Social Issues

Migrants in Marseille after crossing Mediterranean: “This is not freedom either”

Marseille (France), Sep 22 (EFE).- Every night, eight young people take turns cooking in the occupied house where they survive in Marseille. They find it difficult to talk about what they have left behind, a grueling journey to Europe. “This is not freedom either,” says one of them to EFE on the eve of Pope Francis’s arrival in the French city.

“If you’re lucky, the rescue teams save you, you’re okay, you survive,” resignedly recounts Étienne (a fictitious name), a 17-year-old from Guinea Conakry.

As an unaccompanied minor, he is waiting for French authorities to recognize his minority status so that he can legalize his situation.

It’s a complicated process that can take months once the procedures begin, especially if it becomes a legal matter after an initial unsuccessful evaluation by the authorities.

Many have to survive on the streets in the meantime, with only the support of humanitarian organizations and volunteers who provide them with food, water, clothing, and medical assistance.

Étienne crossed Mali, Algeria, and then Tunisia.

The latter, surpassed Libya as the main departure point this year, he took a boat to cross the Mediterranean, the world’s most dangerous migration route that has already claimed over two thousand lives this year. He recalls the hunger and thirst of the journey.

“You get on a small boat, and suddenly you’re navigating using phones, GPS (…) There are shipwrecks everywhere,” he describes.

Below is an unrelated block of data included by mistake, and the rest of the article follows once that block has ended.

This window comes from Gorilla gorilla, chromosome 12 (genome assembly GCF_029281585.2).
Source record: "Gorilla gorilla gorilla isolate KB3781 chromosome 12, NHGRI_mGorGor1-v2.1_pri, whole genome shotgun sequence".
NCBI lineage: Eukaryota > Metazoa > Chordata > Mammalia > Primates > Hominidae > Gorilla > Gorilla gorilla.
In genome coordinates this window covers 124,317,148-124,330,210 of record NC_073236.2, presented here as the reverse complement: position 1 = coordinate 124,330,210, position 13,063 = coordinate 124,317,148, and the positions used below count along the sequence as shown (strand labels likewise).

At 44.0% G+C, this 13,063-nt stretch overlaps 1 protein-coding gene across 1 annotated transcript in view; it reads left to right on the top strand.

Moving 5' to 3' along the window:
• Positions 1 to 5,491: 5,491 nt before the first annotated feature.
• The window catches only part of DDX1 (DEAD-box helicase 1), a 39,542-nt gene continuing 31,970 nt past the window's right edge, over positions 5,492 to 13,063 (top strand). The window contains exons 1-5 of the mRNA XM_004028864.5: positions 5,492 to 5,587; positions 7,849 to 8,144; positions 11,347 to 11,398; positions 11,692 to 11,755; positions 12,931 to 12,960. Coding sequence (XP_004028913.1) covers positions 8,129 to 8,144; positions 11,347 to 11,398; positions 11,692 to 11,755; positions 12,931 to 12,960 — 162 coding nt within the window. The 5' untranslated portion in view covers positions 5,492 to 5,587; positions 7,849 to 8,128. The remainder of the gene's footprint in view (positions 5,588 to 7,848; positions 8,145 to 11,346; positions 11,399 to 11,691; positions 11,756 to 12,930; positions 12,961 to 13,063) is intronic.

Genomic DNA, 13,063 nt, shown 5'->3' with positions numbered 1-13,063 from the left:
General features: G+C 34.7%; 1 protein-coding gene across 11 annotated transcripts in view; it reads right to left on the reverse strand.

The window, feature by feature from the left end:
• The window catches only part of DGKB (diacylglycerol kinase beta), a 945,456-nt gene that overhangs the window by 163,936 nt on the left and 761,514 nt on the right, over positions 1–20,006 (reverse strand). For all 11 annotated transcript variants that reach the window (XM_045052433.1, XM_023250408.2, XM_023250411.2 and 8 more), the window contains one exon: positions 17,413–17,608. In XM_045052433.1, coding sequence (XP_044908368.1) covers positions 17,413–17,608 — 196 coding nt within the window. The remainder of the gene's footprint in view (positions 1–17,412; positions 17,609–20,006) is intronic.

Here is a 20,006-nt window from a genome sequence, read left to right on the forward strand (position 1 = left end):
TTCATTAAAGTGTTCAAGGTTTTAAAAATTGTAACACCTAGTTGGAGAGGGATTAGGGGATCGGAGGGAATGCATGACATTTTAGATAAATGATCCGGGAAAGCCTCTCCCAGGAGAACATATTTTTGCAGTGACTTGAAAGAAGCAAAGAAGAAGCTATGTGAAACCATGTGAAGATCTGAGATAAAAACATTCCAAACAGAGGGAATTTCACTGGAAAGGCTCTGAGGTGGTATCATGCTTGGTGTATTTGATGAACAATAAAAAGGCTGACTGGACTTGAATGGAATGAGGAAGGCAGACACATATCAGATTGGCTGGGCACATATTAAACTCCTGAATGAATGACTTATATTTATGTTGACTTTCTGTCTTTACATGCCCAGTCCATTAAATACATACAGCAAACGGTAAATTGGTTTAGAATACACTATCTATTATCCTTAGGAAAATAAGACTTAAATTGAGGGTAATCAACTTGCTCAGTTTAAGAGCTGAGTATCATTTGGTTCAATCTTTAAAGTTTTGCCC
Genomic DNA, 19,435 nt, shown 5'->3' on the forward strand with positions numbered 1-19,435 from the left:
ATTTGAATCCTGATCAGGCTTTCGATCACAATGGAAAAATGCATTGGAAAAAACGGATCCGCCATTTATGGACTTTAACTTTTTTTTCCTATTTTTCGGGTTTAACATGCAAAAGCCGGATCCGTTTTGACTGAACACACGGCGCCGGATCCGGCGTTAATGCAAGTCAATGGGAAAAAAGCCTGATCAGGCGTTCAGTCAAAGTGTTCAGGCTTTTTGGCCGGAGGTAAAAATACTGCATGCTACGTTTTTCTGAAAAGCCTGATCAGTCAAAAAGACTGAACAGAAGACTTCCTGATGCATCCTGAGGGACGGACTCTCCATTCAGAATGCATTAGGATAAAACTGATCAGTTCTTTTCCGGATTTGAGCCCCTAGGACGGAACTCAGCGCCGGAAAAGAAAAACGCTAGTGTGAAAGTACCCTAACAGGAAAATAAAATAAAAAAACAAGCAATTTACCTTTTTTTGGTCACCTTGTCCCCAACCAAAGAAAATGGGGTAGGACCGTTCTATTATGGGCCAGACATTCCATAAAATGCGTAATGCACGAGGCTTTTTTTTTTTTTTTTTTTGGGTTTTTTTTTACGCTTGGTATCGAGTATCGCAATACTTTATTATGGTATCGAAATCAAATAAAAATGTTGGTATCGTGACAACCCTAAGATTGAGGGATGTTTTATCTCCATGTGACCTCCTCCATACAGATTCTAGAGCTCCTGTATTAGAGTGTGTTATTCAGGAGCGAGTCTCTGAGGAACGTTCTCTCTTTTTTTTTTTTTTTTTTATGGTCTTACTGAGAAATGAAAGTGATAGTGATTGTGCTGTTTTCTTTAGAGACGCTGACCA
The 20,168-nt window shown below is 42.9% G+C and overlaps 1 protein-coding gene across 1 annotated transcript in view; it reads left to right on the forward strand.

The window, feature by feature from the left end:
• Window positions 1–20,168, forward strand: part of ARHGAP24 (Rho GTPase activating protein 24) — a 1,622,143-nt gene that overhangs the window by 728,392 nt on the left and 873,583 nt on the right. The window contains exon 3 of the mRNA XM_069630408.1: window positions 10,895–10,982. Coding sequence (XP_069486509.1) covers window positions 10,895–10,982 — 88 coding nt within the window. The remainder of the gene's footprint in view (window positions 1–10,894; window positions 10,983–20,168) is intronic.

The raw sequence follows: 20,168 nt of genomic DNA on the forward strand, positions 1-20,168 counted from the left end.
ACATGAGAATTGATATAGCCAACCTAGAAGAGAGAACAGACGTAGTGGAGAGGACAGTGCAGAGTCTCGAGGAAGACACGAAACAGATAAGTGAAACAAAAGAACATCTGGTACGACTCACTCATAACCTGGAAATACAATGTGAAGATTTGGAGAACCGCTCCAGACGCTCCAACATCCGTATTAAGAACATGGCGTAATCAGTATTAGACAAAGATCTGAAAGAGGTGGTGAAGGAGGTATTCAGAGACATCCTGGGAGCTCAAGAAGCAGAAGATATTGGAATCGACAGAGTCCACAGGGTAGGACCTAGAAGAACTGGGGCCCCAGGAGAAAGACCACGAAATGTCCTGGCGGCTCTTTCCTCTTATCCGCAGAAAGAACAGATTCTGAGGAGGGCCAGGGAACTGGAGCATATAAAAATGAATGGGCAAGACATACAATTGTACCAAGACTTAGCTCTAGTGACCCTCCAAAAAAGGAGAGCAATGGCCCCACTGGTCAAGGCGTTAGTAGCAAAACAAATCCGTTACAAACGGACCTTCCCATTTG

It was last April, and he was fortunate because, after two days, they were found by the Italian coastguards, and he was able to disembark. The journey to France was also arduous, but he saw a place to settle in Marseille.

“It doesn’t go as I had planned, but in any case, that’s part of life,” reasons this young man.

“Now what I want is to have a spot in vocational schools to learn a trade,” he adds, though his “dream” is to become a doctor.

“The Mediterranean is the toughest. You don’t know what to expect.”

Marcel (a fictitious name), also 17 years old, is from Ivory Coast and comes to dinner after walking an hour and a half from school. The police sometimes conduct checks, and he didn’t want to risk taking the bus.

“I left my country because life there is difficult; bad political governance (…) We’re poor, school isn’t free, everything is expensive. These conditions force us to come,” he says.

He spent a month and a half on the road to reach Libya, which he remembers as a “perilous” place with “mafias” and “human trafficking.” And about the Mediterranean, he hardly has any words: “terrible, the toughest of all, you don’t know what to expect.”

Marcel, who spent three days at sea with about 120 people without food or water, is also waiting to be recognized as a minor to regularize his status and stay in Europe.

“I want to stay in Marseille; the people are good,” says this Ivorian, but he wishes for less difficulties from the French authorities. “We’re not here to create problems,” he emphasizes.

Organizations like Doctors Without Borders (MSF) help him and his fellow migrants. They lament that the Bouches-du-Rhône department (where Marseille is located) is “incapable” of taking care of the young people who arrive seeking the “protection of childhood” that France recognizes as part of their rights. Similar situations occur in other places, such as the Paris region.

“It’s quite catastrophic,” says Patrizia Giangrande, MSF’s medical coordinator in Marseille, in an interview with EFE. She recalls that these individuals have been “victims of extreme violence and torture,” especially in Libya, along their journey.

But even on the Franco-Italian border, they report assaults and threats of detention.

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